determining if the relative difference is within a predetermined criteria; and, when the relative difference is not within the predetermined criteria, modifying the different method of transforming and returning to the comparing step.
9. The method according to claim 4, further including said inference engine:
identifying value spaces relevant to the field type and field value of said inputs to the transformation and outputs from the different transformation;
comparing field values of said inputs to the transformation with field values of the outputs from the different transformation to provide a numerical degree of correspondence for each; and
visually highlighting candidates with a numerical degree of correspondence greater than a threshold.
10. An apparatus for defining a data transformation from a plurality of inputs having an input format to a plurality of corresponding outputs having an output format, the apparatus comprising:
a non-transitory machine-readable medium; and
a plurality of instructions in the machine-readable medium which, when executed by a processing machine, enable the processing machine to perform operations comprising:
transforming said plurality of inputs into said plurality of outputs;
capturing at least one of said plurality of inputs prior to said transforming and capturing at least one of said plurality of outputs subsequent to said transforming;
providing an inference engine configured to receive said at least one captured input and captured output and convert said at least one captured input and captured output into candidate transformation information; and
providing a user interface having features that enable review of said candidate transformation information, and identification of a different transformation of said plurality of inputs to said plurality of outputs based at least in part on said review of said candidate transformation information.
11. The apparatus according to claim 10, further comprising:
said user interface providing a search function to permit the user to search at least one previous transformation of said input data.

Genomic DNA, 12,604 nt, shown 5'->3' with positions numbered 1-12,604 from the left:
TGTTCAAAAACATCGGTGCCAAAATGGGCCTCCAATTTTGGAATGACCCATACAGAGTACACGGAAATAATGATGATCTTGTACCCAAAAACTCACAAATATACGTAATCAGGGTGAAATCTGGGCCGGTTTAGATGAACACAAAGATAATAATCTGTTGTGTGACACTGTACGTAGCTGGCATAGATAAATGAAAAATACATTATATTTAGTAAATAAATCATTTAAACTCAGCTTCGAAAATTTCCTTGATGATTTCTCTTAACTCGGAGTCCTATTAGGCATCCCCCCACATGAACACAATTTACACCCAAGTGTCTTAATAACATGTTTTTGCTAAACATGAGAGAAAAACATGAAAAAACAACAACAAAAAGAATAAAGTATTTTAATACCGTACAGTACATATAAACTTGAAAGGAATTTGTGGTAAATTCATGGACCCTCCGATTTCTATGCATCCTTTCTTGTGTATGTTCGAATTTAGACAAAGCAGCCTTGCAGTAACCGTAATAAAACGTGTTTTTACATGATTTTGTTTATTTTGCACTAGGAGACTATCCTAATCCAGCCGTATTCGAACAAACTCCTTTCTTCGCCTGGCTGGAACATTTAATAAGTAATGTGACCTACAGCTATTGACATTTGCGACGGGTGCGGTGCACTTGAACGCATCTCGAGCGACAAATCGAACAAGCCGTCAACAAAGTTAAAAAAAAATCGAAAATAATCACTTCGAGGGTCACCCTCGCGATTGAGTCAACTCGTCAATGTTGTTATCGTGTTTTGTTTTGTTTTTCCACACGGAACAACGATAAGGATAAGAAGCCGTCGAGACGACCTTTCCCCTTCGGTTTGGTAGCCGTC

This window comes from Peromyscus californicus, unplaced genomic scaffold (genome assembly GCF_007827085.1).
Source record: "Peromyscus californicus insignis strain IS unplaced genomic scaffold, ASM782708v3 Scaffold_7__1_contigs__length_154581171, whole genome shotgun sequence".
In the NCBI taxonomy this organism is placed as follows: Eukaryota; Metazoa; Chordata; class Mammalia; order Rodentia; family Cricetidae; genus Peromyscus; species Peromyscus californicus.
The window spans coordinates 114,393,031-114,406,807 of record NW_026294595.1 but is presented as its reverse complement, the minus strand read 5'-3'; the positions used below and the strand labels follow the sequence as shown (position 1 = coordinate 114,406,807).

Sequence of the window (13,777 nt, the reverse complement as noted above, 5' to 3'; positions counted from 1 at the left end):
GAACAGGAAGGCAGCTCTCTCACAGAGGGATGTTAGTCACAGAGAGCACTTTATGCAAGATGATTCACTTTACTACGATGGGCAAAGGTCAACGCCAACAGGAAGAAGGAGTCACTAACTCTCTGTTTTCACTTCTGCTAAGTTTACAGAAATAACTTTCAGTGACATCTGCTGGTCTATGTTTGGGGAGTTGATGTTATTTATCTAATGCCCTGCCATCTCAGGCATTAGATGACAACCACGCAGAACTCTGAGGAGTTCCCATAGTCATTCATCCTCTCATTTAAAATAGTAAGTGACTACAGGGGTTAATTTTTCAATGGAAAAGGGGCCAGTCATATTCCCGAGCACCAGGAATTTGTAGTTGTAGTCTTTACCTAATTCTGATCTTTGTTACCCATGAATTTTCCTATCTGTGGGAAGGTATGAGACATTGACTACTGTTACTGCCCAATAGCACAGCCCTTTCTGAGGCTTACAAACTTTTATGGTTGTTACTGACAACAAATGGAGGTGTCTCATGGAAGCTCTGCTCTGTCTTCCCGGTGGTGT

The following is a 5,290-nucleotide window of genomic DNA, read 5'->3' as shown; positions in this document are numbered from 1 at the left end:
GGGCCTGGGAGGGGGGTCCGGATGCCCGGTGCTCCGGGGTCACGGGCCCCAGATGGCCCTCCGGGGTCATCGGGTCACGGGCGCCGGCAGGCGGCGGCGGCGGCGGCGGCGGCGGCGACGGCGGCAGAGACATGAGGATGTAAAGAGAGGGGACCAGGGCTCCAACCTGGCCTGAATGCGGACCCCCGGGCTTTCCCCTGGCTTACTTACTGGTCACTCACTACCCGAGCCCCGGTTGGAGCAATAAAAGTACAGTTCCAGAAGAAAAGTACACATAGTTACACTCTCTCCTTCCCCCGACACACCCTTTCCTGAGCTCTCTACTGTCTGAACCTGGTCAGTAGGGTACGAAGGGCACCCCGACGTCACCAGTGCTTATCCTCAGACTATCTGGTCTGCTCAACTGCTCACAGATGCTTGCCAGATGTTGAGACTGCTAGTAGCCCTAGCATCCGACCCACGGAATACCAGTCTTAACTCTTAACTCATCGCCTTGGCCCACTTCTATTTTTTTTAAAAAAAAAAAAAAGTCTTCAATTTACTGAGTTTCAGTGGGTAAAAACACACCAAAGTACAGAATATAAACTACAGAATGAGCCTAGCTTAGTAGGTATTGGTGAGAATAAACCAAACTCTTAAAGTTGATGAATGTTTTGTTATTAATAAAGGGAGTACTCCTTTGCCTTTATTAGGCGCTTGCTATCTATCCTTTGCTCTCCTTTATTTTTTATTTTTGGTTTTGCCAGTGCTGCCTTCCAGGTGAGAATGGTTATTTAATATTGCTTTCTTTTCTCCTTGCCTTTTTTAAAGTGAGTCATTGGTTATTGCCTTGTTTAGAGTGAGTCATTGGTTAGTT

12. The apparatus according to claim 10, further comprising performing a plurality of transformations using said different transformation.
13. The apparatus according to claim 10, further comprising said user interface displaying a library of common functions for providing a user with an ability to search for common data transformations.
14. An inference engine method for ranking and highlighting candidates in a map intuition system, comprising:
receiving at a processor a source data set having data with input field values, each source data set having a source data set definition describing the data in the source data set;
receiving at the processor a target data set derived at least in part from said source data set, having data with output field values Vo, each target data set having a target data set definition describing the data in the target data set; and
said processor comparing each input field value with each output field value, identifying a degree of correspondence between each pair of values, ranking the source and output field values into clusters, and merging the rankings from a data level to a data definition level.
15. The inference engine method of claim 14, wherein the step of comparing each input field value with each output field value comprises:
determining whether the output field value is equivalent to the input field value;
determining whether the output field value is a subset of the input field value;
determining whether the output field value is able to be partially constructed from the input field value; and
determining how much of the output field value can be constructed.